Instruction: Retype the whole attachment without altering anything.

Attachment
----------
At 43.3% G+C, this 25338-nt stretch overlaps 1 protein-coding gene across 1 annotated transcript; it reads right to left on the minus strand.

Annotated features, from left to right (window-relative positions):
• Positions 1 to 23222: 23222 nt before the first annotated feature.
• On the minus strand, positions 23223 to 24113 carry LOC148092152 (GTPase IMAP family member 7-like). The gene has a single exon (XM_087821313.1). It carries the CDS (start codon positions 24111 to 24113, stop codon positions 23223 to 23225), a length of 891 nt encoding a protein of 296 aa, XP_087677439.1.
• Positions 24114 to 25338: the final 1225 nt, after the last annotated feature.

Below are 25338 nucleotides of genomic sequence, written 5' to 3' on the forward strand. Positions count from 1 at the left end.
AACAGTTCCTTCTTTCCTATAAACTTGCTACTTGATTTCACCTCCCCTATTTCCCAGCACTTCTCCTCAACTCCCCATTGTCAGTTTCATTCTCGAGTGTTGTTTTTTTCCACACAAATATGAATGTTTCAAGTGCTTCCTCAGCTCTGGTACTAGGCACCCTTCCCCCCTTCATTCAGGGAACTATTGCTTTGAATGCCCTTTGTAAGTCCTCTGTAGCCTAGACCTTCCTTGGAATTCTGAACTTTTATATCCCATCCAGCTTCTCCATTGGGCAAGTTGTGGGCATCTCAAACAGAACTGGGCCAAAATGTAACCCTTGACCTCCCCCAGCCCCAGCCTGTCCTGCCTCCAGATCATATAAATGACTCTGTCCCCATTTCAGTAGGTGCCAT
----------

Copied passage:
At 43.3% G+C, this 25338-nt stretch overlaps 1 protein-coding gene across 1 annotated transcript; it reads right to left on the minus strand.

Annotated features, from left to right (window-relative positions):
• Positions 1 to 23222: 23222 nt before the first annotated feature.
• On the minus strand, positions 23223 to 24113 carry LOC148092152 (GTPase IMAP family member 7-like). The gene has a single exon (XM_087821313.1). It carries the CDS (start codon positions 24111 to 24113, stop codon positions 23223 to 23225), a length of 891 nt encoding a protein of 296 aa, XP_087677439.1.
• Positions 24114 to 25338: the final 1225 nt, after the last annotated feature.

Below are 25338 nucleotides of genomic sequence, written 5' to 3' on the forward strand. Positions count from 1 at the left end.
AACAGTTCCTTCTTTCCTATAAACTTGCTACTTGATTTCACCTCCCCTATTTCCCAGCACTTCTCCTCAACTCCCCATTGTCAGTTTCATTCTCGAGTGTTGTTTTTTTCCACACAAATATGAATGTTTCAAGTGCTTCCTCAGCTCTGGTACTAGGCACCCTTCCCCCCTTCATTCAGGGAACTATTGCTTTGAATGCCCTTTGTAAGTCCTCTGTAGCCTAGACCTTCCTTGGAATTCTGAACTTTTATATCCCATCCAGCTTCTCCATTGGGCAAGTTGTGGGCATCTCAAACAGAACTGGGCCAAAATGTAACCCTTGACCTCCCCCAGCCCCAGCCTGTCCTGCCTCCAGATCATATAAATGACTCTGTCCCCATTTCAGTAGGTGCCAT